Often, there are cases in which finances may prevent a patient from receiving proper medical attention. While physicians may be tempted to provide the required funds or waive the patient’s cost-sharing obligations, they may be putting their practice at risk.
Specific goods or services may not be provided by a physician when they would otherwise be unattainable. Providing these funds could be considered an exercise of undue influence. The physician is essentially paying the patient to return to the practice for future treatment.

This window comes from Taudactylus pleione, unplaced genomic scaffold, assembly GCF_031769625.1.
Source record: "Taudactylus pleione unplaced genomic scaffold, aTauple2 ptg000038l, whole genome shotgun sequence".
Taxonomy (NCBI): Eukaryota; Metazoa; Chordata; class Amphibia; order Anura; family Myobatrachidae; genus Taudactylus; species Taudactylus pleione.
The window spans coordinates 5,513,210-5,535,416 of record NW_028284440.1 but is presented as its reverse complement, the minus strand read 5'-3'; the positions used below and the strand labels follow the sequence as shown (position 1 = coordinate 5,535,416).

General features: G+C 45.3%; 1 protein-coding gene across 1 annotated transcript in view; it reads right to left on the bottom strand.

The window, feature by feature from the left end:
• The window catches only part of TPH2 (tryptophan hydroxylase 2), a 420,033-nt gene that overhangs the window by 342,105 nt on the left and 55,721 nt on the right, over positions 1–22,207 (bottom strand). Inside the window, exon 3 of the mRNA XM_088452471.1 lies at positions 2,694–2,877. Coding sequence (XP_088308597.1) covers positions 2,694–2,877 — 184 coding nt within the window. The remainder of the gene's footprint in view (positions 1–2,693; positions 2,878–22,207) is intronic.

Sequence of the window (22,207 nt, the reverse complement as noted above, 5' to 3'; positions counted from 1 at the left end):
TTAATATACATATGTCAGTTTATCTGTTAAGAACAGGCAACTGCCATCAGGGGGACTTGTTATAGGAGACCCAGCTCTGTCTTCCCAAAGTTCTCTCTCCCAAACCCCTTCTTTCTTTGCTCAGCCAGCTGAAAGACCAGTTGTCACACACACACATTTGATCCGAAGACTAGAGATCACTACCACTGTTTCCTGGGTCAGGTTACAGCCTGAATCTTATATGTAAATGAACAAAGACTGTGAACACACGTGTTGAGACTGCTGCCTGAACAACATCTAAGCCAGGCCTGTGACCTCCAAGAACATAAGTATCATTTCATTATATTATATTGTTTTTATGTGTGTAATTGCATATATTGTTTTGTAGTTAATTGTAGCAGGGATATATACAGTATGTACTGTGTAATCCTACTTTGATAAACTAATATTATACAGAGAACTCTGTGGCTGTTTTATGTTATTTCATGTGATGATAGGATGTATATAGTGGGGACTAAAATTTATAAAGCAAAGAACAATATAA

Both the federal civil monetary penalties law and the federal anti-kickback law forbid healthcare providers from providing funds and thereby encouraging a referral of business. Physicians who choose to waive fees or provide funds can be held liable under these laws. The U.S. Department of Health and Human Services views violations of these Medicaid and Medicare requirements as fraud.
Physicians should consider the consequences when choosing to provide financial assistance. Before making a decision, physicians should consult with an attorney to develop a charity care policy. Guidelines need to be established for the practice in order to avoid future legal issues.
Adhering to a strict set of guidelines for charity care is the safest decision for the practice, as these guidelines may be what save the practice from liability.
Author: Lauren Daniels